Intangible Cultural Properties
- About Song-pa
- Cultural Remains
- Intangible Cultural Properties
Sandaenori mask dance drama of songpa
Songpa Sandae Nori
Important Intangible Cultural Property No. 49 (Nov. 11, 1973)
136, Samhaksa-ro (within Seoul Nori Madang), old Songpa-jin
- Sandae Nori is a masked play originated from Seoul, Gyeonggi area; main Sandae was originated from Gupabal, Nokbeon and Aeogae(Ahyeon), from which other Sandae Nori was derived and spread to Yangjugu-eup, Toegaewon, Songpa and Nodeol(Noryangjin); Yangjubyeol Sandae Nori with characteristics of Gwanwon Gwanno Nori and Songpa Sandae Nori, one of masked plays widely played in trade places are the only ones continued today.
- Songpa(near Jamsil bridge) is one of the 5 Han river ferries near Seoul area; ships could reach to Gangwon-do and merchants could travel by horses. In late Chosun, it was one of the wealthiest among the 15 largest cities, therefore economic condition for Songpa Sandae Nori was already established. However when Woo and Cheonho-dong market outside Dongdaemun grew, Songa’s commercial power was weakened and the great flood in Han river in 1925 made things worse; the town was destroyed people moved and settled in Shin Songpa(Garak-dong) and Dolmari(Seokchon-dong); masked play was slowly forgotten, only maintaining its existence; then it was appointed as an Important Intangible Cultural Property No. 49 in 1973, which stimulated inheriting the skills.
- It was played during major holidays such as the 15th of January, Dano, Baekjung andChuseok; especially in Baekjung, famous actors were invited and gave performance for a week; even when the trade wasn’t busy, merchants would hang a rope in the air(tight rope walking), put a wrestling match and play Sandae Nori to keep the market going.
- Dance was the main performance just like in other masked plays; witty remarks and singing also took their parts; main instrumental accompaniment was composed of 12 beats of Yeombul, Taryeong and Gutgeori rhythm; dance styles included Yeombul Geodeureum, Taryeong Ggaeggiri(Ggaeggi dance) and Gutgeori Geondeureong, all of which were again divided into over 40 different dance movements, therefore these could be the comprehensive typical dance movements of Korean folk dance.
- The structure of the play still follows the traditional 12 madang(acts) principle; and the number of masks is 32, among which masks of Sandaedogam are still preserved and relatively true to their originals.
Songpa Dari Bapgi (Songpa Bridge Walking)
Seoul Intangible Cultural Property No. 3 (1990)
136, Samhaksa-ro (inside Seoul Nori Madang)
Kim Il-rok and Han Cheon-bok
- Dari Bapgi (lit. Bridge Walking) originated from a religious ritual of crossing a bridge in the belief that crossing a bridge as many times as one's age early in the new year will bring a year free from leg diseases, expel all disasters, and invite good fortune.Dari Bapgi was usually performed at night during the three days around Jeongwol Daeboreum (the fifteenth of the first lunar month). During the period, the four city wall gates of Seoul were not closed even at night, which suggests that the practice of Dari Bapgi was regarded as an important tradition.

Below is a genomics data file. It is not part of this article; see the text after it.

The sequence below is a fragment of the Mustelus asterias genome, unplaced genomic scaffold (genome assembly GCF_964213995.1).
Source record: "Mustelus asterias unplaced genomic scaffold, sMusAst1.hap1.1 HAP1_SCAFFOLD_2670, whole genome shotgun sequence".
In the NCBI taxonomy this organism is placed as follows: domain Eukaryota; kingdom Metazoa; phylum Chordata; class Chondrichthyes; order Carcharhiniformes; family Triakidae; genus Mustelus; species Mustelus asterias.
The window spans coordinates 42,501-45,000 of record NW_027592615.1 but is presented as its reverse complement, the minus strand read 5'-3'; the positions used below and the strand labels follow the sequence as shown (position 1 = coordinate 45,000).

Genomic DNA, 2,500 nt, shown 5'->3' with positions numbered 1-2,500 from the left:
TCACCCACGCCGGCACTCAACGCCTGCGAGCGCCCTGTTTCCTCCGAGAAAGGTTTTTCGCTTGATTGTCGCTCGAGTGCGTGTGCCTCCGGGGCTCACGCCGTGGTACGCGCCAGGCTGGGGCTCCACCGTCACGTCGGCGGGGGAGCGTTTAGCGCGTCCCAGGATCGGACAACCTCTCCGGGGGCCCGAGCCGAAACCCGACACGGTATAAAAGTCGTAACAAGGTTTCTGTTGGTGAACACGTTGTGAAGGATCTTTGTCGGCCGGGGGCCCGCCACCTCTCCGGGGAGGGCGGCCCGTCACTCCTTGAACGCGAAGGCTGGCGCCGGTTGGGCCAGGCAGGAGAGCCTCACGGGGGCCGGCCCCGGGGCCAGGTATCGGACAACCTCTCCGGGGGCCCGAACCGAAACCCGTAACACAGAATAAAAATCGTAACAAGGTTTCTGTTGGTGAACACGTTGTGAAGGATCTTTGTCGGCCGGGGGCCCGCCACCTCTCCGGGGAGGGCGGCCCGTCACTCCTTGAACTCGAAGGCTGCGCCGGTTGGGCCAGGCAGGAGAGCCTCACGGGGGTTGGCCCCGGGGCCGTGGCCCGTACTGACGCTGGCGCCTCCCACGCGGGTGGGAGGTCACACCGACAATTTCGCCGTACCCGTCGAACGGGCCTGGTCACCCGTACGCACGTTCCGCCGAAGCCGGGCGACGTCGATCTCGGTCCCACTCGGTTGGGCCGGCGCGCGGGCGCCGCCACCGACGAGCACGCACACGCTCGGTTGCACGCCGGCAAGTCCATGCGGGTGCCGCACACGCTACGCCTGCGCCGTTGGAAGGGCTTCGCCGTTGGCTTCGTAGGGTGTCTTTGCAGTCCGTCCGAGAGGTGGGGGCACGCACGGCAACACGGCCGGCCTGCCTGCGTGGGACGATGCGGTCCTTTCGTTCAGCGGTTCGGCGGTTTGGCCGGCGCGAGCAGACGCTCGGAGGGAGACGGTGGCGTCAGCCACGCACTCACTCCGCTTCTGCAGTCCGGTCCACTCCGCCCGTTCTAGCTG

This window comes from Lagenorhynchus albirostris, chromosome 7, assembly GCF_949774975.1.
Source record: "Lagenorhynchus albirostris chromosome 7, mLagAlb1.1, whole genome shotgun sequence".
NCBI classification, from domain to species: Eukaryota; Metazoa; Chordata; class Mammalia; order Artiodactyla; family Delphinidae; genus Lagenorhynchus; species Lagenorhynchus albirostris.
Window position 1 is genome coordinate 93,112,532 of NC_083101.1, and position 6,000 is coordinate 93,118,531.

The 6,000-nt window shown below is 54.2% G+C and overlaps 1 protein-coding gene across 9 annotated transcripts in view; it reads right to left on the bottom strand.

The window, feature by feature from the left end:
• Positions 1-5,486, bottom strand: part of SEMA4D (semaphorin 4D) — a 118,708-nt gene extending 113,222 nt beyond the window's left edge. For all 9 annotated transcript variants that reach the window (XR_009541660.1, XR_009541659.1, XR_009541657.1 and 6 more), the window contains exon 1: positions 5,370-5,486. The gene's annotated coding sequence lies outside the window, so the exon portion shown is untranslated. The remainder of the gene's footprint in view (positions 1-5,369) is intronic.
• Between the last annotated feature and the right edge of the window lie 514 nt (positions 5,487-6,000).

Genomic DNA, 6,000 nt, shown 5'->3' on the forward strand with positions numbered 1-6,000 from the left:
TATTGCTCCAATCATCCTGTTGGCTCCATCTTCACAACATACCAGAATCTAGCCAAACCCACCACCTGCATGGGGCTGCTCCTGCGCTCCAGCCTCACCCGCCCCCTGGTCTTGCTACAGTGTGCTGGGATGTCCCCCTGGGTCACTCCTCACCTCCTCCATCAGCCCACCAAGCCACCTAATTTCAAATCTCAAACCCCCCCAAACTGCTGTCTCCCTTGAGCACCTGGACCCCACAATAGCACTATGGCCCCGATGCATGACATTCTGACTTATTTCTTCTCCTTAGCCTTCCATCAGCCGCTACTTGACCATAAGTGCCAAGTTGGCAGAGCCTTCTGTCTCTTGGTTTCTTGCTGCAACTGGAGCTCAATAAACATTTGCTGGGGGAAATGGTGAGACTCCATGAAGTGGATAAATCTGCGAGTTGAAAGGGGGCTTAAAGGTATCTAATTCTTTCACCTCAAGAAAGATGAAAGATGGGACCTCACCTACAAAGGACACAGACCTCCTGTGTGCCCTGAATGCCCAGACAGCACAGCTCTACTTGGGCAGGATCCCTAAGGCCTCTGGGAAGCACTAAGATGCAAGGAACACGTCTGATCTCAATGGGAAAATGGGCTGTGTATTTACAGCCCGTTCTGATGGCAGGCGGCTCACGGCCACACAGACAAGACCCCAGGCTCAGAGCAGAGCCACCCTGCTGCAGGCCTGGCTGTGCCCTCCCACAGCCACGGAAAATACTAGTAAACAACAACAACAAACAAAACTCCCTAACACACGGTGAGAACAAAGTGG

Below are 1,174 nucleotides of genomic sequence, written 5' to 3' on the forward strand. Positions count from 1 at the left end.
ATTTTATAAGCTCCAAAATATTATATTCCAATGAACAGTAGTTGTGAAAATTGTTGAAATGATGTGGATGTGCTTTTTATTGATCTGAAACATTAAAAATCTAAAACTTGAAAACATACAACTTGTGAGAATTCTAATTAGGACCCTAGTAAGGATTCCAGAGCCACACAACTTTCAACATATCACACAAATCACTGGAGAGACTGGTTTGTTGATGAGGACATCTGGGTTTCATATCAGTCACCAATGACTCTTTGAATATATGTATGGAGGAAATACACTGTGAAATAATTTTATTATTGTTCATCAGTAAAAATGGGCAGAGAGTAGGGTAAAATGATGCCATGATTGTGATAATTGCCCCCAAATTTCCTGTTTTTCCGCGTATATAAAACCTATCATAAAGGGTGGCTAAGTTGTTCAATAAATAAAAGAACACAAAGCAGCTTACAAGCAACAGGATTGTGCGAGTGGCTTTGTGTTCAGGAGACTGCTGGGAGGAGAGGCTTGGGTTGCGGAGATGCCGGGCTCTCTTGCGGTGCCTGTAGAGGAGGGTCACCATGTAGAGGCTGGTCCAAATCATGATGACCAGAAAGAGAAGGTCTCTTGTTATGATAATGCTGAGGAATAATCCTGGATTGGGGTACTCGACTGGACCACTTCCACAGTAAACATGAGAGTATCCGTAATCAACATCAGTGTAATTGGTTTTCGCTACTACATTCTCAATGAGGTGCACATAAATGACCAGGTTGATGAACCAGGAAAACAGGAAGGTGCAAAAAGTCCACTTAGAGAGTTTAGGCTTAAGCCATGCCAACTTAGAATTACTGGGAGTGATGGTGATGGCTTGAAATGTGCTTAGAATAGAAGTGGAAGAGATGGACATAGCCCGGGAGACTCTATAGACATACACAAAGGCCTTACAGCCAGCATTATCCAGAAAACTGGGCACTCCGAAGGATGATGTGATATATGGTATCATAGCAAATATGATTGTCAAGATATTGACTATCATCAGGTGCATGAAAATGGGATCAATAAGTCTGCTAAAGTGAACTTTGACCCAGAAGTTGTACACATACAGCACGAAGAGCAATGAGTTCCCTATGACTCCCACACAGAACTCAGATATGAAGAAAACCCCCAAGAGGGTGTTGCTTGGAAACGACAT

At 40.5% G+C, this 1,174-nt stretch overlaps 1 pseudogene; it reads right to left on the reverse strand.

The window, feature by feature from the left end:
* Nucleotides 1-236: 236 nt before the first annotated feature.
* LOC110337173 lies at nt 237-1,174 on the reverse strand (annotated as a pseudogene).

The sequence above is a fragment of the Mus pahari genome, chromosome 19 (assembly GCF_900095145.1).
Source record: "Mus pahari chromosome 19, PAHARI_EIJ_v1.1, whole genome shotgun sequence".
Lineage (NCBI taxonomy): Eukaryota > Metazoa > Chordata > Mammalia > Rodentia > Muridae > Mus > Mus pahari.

- It was also performed on other traditional holidays including Dano, Baekjung, and Chuseok. Particularly on Baekjung, renowned performers were invited to the region to perform mask plays for more than one week. As the Songpa area was a commercial zone at that time, local merchants hosted the events of tightrope walking, wrestling, and Sandae Nori (mask dance) by sharing expenses, and operated a temporary market around the event venues.
- The Dari Bapgi in Songpa is distinguished from that in other regions as it was transformed into a kind of folk play over time. Throughout its history of over 120 years, it has been passed down only in the Mongchon and Songpa areas. In the past, the tradition was performed for three days around Jeongwol Daeboreum (the 15th of the first lunar month). The annual Dari Bapgi event was held on a very large scale until 1925. The event was suspended due to flooding during the summer of the following year and it was only after 1959 when the tradition was performed at the First National Folk Art Contest that the event was restored and started to be passed down in the areas again.
- Dari Bapgi originated from a religious ritual to drive away evil, but, over time, it turned into a folk play combined with artistic performances as troupes specialized in it were organized in various areas including Baramdeuri, Mongchon, Songpa, and Dolmari.
- The annual Dari Bapgi event on Jeongwol Daeboreum took place following a certain procedure. but it was suspended after being held in Dolmari in 1926, due to flooding. Several decades after, it was restored through historical research based on the testimonies of those who participated in it in the past. The restored form of the play has been passed down to today.
- Songpa Dari Bapgi was designated as Seoul Intangible Cultural Property No. 3 in 1990.